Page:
Now ease the gathers on the sleeve between the notches by pulling and releasing the gathers as necessary. Pin the sleeve into place with vertical pinning as this allows the gathers to sit neatly between the pins.
Step Six - Stitch to Armhole
When you are satisfied that your gathers are even and there are no tucks or puckers in the gathering you are ready to sew.
Sew the sleeve on the armhole side of the garment stitching carefully on the correct seam allowance.
Stitch slowly and carefully because you want the machine needle to penetrate the fabric between the pins and not to connect with a pin. The gathering thread will be removed after the sleeve has been stitched and you are happy with the fullness of the gathers.
Step Seven - Remove Gathers
Check the sleeve for unwanted tucks or puckers in the sewing of the gathered area.
Remove the gathers on either side of the sleeve with a seam ripper. Add an extra row of stitching around the underarm of the sleeve as reinforcement.
Step Eight - Press
Press the seam and admire your handy work. Neaten the sleeve edges according to the fabric you are using. Finish off the cuff of the sleeve with a cuff or a hem depending on the pattern.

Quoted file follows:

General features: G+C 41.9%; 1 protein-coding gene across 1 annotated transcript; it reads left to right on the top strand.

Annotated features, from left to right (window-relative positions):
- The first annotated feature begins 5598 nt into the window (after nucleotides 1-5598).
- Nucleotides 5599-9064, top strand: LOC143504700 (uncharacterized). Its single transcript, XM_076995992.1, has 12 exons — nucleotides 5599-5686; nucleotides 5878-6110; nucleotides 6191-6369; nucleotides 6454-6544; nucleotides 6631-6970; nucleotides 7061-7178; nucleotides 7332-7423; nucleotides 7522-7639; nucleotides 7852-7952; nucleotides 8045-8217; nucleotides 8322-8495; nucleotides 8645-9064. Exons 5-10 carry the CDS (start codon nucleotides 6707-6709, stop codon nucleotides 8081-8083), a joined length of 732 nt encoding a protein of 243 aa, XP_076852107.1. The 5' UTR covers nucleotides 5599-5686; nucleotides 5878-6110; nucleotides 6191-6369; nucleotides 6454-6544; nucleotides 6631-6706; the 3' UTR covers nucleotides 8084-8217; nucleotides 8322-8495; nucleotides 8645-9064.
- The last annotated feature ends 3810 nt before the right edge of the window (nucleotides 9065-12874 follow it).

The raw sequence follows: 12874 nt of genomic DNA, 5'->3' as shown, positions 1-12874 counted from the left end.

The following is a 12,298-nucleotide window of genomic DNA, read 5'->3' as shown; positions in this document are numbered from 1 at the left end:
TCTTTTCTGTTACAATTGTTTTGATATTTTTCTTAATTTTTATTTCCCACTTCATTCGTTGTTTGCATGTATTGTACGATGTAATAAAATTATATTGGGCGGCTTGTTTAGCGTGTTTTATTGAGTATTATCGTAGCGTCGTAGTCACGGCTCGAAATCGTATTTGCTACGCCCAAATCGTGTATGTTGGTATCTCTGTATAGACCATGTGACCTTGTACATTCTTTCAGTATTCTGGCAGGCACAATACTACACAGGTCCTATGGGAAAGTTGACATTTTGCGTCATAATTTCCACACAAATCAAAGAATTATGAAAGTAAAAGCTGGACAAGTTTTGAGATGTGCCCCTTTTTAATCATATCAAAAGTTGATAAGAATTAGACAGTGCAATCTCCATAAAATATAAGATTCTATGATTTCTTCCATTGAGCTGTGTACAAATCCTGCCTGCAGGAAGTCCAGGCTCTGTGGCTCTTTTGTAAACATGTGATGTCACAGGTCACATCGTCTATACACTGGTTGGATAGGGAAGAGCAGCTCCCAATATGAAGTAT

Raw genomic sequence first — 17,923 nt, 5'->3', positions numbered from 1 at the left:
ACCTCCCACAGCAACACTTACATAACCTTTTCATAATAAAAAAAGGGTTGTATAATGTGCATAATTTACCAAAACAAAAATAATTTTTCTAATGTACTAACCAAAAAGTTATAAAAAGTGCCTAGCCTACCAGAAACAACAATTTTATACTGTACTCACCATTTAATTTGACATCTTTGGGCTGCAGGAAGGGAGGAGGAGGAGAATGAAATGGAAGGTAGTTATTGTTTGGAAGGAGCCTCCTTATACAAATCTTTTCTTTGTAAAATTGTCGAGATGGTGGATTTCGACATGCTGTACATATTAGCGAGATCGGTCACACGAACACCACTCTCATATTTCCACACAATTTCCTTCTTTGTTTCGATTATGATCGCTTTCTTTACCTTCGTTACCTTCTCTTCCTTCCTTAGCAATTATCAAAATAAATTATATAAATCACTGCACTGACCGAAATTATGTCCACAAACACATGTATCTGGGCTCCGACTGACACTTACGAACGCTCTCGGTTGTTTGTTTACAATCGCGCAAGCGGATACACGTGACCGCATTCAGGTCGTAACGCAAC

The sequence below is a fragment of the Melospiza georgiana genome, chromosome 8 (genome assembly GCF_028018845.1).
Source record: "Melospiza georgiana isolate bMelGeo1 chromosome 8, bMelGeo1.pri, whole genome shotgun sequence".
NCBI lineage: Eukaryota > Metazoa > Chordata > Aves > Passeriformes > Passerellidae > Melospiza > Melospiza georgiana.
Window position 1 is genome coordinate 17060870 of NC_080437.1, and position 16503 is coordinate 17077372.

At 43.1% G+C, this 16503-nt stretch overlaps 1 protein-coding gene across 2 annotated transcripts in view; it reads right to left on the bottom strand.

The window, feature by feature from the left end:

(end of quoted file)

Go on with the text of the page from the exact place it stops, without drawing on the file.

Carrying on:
Then voilà! You have set in a sleeve. Practice does make perfect with this aspect of dressmaking. Below are some tips to make it easier.
Top 5 Sewing Sleeves and Sleeve Setting-In Tips
1. Slow Speed
Take it easy. It is a slow step-by-step process.
2. Sew a Test
You can unpick at any time, but practice on an easy fabric first.
3. Pressing Tips
Press on a sleeve board if you have one to help with the fullness of the sleeve.
4. Gathering Tips
- Sew the gathers in a different color thread for easy unpicking of the gather stitch.
- Pull the gathers gently from each side to get an even row of little tucks.
- Don't remove the gathers until you are happy there are no tucks. It is not necessary to remove the whole sleeve if you happen to get a tuck in the wrong place. Simply unpick the area that you are not happy with and ease the gathers again and resew.